A new book, Angels and Aliens: UFOs and the Mythic Imagination is probably the most profound book on the UFO controversy yet to appear. That a respected academic press such as Addison Wesley published the book makes you take notice. The author, Keith Thompson, an independent scholar who, by first interviewing Robert Bly in New Age Journal, is credited with unleashing the Men's movement. Here Thompson chronicles the unfolding of the UFO story from flying saucer sightings in 1947 to the millenial mythologizing they've stimulated today. Rather than deciding whether UFOs are nuts-and-bolts flying machines or subjective, symbolic experiences, he allows that they are both and then some. Denizens of the mythic imagination, they are messengers from a deeper reality, he theorizes, who have come to help us let go of our old world and prepare for the new. Like Sparrow who writes that we tend to "create our identity by excluding aspects of ourselves rather than by embracing our wholeness," Thompson suggests that UFOs force us to grant reality status to the imagination, thus admiting into our world regions we've long excluded.
That it is the imagination indeed that is both the source and the target of what we call the "New Age," or millenium, is a subject treated with even broader historical perspective in another recent book, Reimagination of the World: A critique of the New Age, Science and Popular culture (Bear and Company). A record of a public dialogue between two great metaphysical philosophers, David Spangler & William Irwin Thompson, it is an intellectual feast that provides a good context for digesting Sparrow's and Thompson's reports. The authors are both mystics who have "retired" from the "New Age." Spangler, once of Findhorn, and Irwin Thompson, once of Lindesfarne, identify the imagination as the creative spiritual force moving us into a completely new future. They condemn the "New Age," however, as vulgarized by the media serving our desire to "perpetuate the familiar in the guise of the new." Specific images of the New Age must die, THEY ARGUE, for the New Age to live. Worship no graven image. It's too easy to get stuck on a particular "image" of the future, they contend, rather than the force of imagination itself.
The new wave of the imagination sweeps upon our shores many travelers. What type of passport will help us discern the dark invaders from the bright avatars? The encounters Sparrow describes all have constructive side-effects--lives are changed for the better. There is no such consistent positive impact in the encounters Keith Thompson surveys, even when he places them in the politically correct context of shamanic initiations. This distinction readily suggests the ideal of "fruits of the spirit." God is love, Jesus is comforter. Yet if we assume we can always recognize the fruits, how do we know we might not exclude a new form of fruit never before encountered? Prepare to imagine the unimaginable.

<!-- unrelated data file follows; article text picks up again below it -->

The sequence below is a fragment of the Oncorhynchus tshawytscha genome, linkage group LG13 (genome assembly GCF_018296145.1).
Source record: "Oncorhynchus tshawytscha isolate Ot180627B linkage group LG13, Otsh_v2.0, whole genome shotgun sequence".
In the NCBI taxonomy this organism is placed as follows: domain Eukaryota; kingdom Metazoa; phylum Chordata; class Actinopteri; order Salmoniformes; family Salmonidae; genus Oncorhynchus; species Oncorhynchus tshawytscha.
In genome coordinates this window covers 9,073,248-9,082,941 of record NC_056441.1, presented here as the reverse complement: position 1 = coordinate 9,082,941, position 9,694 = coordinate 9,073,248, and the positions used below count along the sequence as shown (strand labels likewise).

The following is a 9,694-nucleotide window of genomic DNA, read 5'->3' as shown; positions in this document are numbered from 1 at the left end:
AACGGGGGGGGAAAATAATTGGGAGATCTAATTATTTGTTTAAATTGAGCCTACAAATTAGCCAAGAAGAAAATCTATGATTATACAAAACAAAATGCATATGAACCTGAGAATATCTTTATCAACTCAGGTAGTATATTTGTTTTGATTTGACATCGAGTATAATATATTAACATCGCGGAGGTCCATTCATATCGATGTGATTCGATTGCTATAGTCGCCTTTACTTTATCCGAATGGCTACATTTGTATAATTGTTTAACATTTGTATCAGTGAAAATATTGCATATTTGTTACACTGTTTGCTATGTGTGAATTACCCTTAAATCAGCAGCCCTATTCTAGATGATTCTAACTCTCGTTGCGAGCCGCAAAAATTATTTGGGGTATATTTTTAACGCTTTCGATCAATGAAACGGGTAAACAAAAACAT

Higher Intelligence Personified
With the tongues of men and angels: A study of channeling. By Arthur Hastings. Published by Holt, Rinehart and Winston, 1991. ISBN 0-03-047164-8.
When he proclaimed, "the medium is the message," it's doubtful that Marshall McLuhan had ever heard of channeling. His rule nevertheless applies. When television channels channel channelers channeling, you may have noticed, it's not the channelled communication itself they capitalize. Who can recall a television show highlighting the implications of the channeled message? Instead the focus is on whether it's really a spirit speaking, part of the channeler's subconscious personality, or maybe just a hoax. The medium's still the message.
When Jon Klimo published in 1987 his book, Channeling: Investigations on receiving information from paranormal sources, it too focused not on the message but on the medium. The history, the methods and the theories of channeling were its subject. Channeled material itself was given only a single chapter. When introducing that book, Charles Tart wrote that the question, "Who am I?" is one of the most important we can ask and that some of the most significant answers come from channelled communications. Yet Klimo's book didn't quite reflect that significance.
Edgar Cayce emphasized the comparative study of channeled guidance. Until now, however, there's been no book that satisfies that order. Arthur Hastings's study of channeling, however, is a sumptuous feast. Besides containing the required chapters on the history and parapsychology of channeling, it devotes the majority of its pages examining the contents of significant works of channeled material.